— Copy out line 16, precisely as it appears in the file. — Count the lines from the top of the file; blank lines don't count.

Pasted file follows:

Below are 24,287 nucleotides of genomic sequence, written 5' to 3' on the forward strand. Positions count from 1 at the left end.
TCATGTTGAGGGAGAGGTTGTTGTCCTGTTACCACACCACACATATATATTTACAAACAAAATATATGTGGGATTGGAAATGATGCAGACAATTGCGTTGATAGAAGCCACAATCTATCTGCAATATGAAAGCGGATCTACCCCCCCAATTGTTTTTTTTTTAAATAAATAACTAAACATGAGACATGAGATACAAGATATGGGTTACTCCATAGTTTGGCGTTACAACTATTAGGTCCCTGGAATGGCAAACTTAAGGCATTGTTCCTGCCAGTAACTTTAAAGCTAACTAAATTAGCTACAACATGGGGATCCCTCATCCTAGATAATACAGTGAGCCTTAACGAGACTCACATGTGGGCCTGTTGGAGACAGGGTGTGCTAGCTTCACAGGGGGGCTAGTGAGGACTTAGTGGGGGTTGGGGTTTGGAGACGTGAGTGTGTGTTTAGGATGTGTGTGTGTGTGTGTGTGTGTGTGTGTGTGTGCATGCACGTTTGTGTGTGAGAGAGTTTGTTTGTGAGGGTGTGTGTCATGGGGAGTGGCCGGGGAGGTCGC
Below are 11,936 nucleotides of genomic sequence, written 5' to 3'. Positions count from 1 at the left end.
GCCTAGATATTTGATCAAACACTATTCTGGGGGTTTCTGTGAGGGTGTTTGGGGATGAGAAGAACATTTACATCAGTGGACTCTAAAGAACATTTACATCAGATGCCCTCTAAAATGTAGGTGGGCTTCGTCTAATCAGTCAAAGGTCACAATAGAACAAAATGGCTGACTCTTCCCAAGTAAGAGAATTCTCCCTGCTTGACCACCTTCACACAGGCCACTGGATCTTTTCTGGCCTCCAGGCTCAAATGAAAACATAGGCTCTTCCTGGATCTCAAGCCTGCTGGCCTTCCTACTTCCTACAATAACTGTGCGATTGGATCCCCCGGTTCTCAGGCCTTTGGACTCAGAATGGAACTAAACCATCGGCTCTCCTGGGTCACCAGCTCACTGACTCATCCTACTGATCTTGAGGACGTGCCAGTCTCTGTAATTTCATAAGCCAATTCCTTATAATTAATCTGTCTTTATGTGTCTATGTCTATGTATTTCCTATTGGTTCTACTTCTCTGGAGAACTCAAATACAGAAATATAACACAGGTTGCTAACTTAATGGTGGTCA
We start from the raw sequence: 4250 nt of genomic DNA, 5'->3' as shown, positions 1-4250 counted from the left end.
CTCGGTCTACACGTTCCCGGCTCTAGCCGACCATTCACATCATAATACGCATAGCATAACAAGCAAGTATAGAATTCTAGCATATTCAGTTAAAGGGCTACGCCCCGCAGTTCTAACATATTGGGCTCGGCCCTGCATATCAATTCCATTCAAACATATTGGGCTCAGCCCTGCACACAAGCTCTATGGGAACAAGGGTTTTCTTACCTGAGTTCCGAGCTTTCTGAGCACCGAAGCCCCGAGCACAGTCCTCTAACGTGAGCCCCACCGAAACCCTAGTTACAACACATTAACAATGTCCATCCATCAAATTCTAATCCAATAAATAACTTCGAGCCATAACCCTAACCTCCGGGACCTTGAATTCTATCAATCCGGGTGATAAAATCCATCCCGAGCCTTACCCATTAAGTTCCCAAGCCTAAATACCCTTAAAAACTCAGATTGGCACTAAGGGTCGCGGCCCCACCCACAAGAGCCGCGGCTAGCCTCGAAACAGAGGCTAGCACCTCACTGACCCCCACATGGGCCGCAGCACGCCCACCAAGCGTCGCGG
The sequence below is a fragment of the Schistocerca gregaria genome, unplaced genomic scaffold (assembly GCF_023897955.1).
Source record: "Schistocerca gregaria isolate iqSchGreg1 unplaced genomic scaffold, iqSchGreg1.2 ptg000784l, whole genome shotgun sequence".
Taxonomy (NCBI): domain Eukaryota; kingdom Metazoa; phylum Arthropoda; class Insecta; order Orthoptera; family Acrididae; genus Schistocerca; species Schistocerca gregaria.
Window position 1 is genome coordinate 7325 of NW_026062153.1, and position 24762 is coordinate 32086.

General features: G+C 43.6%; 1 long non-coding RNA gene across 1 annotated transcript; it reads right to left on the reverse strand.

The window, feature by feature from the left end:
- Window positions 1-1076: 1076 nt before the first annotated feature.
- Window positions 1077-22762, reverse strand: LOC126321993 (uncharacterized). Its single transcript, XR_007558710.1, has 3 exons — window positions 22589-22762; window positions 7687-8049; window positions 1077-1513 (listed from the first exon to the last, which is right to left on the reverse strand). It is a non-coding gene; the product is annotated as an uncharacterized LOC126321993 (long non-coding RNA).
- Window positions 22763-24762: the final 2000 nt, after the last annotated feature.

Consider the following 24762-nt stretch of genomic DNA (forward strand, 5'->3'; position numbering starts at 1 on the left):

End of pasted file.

Consider the following 24762-nt stretch of genomic DNA (forward strand, 5'->3'; position numbering starts at 1 on the left):